Saturday, January 27, 2007

Hizbullah Stumbles, for Now

From the FPM website: apparently the guy on the groundis a 65-year-old (Aoun supporter?)
being kicked by a Lebanese Forces member (

The latest attempt by Hizbullah and company to bring down the Siniora government in Lebanon has failed - at least for now. On the streets, Christian pro-government forces held their own against the anti-government Christian backers of Michel Aoun's FMP, while Sunni activists flexed enough muscle to thwart Hizbullah and Amal. But the key was outside intervention, including perhaps a restraining order by the Iranians, after pressure from the Saudis (see Ha'aretz). Or maybe it was the overt backing of King Abdullah as well as the U.S. (which is intent on preventing the victory of the Syrian-Iranian proxies) and France for the government. In any case, Siniora et al. seem to have acquired a new lease on life.

Meanwhile, most of the Sunni Arab world viewed the latest showdown in Lebanon as a must-win confrontation in the regional Sunni-Shi'a showdown. With Iraq in Shi'a hands and Syria in Iran's pockets, the Saudis can capitalize on widespread support from Sunnis who are still fuming about the execution of Saddam Hussein. This, in turn, has emboldened the Sunni supporters of the Lebanese government. Nasrallah has taken notice and trying to tread carefully.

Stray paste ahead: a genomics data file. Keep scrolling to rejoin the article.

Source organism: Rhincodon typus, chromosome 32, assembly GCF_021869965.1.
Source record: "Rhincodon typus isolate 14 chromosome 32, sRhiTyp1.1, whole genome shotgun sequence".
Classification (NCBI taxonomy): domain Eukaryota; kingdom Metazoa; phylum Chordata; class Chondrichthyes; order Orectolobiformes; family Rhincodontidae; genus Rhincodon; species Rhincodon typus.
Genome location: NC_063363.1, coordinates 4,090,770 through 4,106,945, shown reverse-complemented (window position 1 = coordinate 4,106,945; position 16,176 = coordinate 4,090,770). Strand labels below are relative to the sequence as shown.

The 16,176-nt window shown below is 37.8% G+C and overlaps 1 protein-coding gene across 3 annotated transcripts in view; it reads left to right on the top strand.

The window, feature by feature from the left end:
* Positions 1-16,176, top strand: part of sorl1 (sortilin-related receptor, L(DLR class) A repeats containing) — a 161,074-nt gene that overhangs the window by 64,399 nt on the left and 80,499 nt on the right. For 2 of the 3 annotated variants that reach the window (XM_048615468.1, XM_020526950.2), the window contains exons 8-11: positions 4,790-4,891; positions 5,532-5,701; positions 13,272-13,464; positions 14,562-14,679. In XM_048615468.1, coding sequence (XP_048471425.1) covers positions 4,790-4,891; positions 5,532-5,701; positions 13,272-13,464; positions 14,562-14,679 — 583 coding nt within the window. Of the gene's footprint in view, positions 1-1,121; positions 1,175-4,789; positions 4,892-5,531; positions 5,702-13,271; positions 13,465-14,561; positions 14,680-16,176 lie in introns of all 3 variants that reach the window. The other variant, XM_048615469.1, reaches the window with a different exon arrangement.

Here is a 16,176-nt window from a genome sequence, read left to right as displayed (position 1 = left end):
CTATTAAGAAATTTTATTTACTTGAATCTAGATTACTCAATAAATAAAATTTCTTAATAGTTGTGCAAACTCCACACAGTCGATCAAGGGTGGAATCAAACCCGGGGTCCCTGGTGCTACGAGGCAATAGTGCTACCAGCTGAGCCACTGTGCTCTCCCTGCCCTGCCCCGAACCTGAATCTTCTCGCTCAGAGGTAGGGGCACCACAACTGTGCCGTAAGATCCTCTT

On a related note, the Jordanian Mohammed al-Masri has an op-ed in the Daily Star about Jordan's position on the Sunni-Shi'a rift. The article is about Jordanian encounters with Shi'a Iraqi expatriates in their midst. Apparently, the Jordanian state is following a "zero-tolerance policy toward the public practice of Shiism." However, al-Masri concludes that the real threat to Jordan is not the practice of Shiism in the country or the specter of mass conversions by its Sunni population; rather, the real danger is
political Shiism: support for Shiite political organizations and acceptance of their political paradigms
Al-Masri goes on to say that
the sweeping support for Hizbullah during the war in Lebanon last summer was a clear manifestation of political Shiism,
which is a sneaky way of criticizing the wide-scale support for Hizbullah in the Arab world during the war. Ultimately, he blames Israel for the rise of "political Shiism" - i.e., for the increasing threat to regimes like Jordan by Iran and its proxies:

As much as events in Iraq and interaction with Iraqi communities within Jordan lead to Jordanian antipathy toward Iraqi Shiites and Iran, the Israeli factor and potential conflict between Israel and Hizbullah still encourage support for Hizbullah-style Shiite organizations. Therefore it might be misleading to assume that new anti-Iranian feelings in Jordan are sustainable, when the Israel factor in regional developments could undermine them

1 comment:

Jeha said...

Do not trust all the pics you see, this war has "spin" from all sides.

Aoun and Hezb are doing more spin than others, however, and dishing out more lies...